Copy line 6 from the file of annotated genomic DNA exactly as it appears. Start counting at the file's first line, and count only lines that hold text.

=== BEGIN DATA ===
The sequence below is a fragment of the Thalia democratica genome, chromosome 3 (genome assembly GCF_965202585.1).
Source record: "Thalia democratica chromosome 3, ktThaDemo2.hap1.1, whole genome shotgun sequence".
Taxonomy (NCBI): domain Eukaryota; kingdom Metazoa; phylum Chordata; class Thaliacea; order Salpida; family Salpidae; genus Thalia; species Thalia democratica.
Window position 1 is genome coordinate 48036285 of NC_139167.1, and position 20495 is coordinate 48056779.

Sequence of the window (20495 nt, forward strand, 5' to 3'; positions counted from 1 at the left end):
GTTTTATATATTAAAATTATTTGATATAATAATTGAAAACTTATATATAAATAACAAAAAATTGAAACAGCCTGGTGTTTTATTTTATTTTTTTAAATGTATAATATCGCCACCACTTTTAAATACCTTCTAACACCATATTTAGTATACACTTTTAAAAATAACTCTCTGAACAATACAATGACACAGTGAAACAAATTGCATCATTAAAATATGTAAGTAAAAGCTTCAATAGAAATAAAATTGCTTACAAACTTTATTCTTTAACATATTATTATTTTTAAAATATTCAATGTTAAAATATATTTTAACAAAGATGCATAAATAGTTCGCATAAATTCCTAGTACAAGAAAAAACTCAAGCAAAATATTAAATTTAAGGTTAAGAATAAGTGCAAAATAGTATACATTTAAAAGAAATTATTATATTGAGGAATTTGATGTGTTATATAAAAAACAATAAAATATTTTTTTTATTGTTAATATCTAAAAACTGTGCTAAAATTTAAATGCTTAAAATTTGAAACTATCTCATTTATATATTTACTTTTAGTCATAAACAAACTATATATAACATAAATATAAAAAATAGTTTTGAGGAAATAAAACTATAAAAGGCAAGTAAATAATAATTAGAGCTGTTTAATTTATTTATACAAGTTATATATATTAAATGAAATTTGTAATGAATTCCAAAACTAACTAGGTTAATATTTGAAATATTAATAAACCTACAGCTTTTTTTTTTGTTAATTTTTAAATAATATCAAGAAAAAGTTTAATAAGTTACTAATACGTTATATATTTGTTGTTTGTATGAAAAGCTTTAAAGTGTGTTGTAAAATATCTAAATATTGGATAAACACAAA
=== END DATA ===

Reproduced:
GTTTTATATATTAAAATTATTTGATATAATAATTGAAAACTTATATATAAATAACAAAAAATTGAAACAGCCTGGTGTTTTATTTTATTTTTTTAAATGTATAATATCGCCACCACTTTTAAATACCTTCTAACACCATATTTAGTATACACTTTTAAAAATAACTCTCTGAACAATACAATGACACAGTGAAACAAATTGCATCATTAAAATATGTAAGTAAAAGCTTCAATAGAAATAAAATTGCTTACAAACTTTATTCTTTAACATATTATTATTTTTAAAATATTCAATGTTAAAATATATTTTAACAAAGATGCATAAATAGTTCGCATAAATTCCTAGTACAAGAAAAAACTCAAGCAAAATATTAAATTTAAGGTTAAGAATAAGTGCAAAATAGTATACATTTAAAAGAAATTATTATATTGAGGAATTTGATGTGTTATATAAAAAACAATAAAATATTTTTTTTATTGTTAATATCTAAAAACTGTGCTAAAATTTAAATGCTTAAAATTTGAAACTATCTCATTTATATATTTACTTTTAGTCATAAACAAACTATATATAACATAAATATAAAAAATAGTTTTGAGGAAATAAAACTATAAAAGGCAAGTAAATAATAATTAGAGCTGTTTAATTTATTTATACAAGTTATATATATTAAATGAAATTTGTAATGAATTCCAAAACTAACTAGGTTAATATTTGAAATATTAATAAACCTACAGCTTTTTTTTTTGTTAATTTTTAAATAATATCAAGAAAAAGTTTAATAAGTTACTAATACGTTATATATTTGTTGTTTGTATGAAAAGCTTTAAAGTGTGTTGTAAAATATCTAAATATTGGATAAACACAAA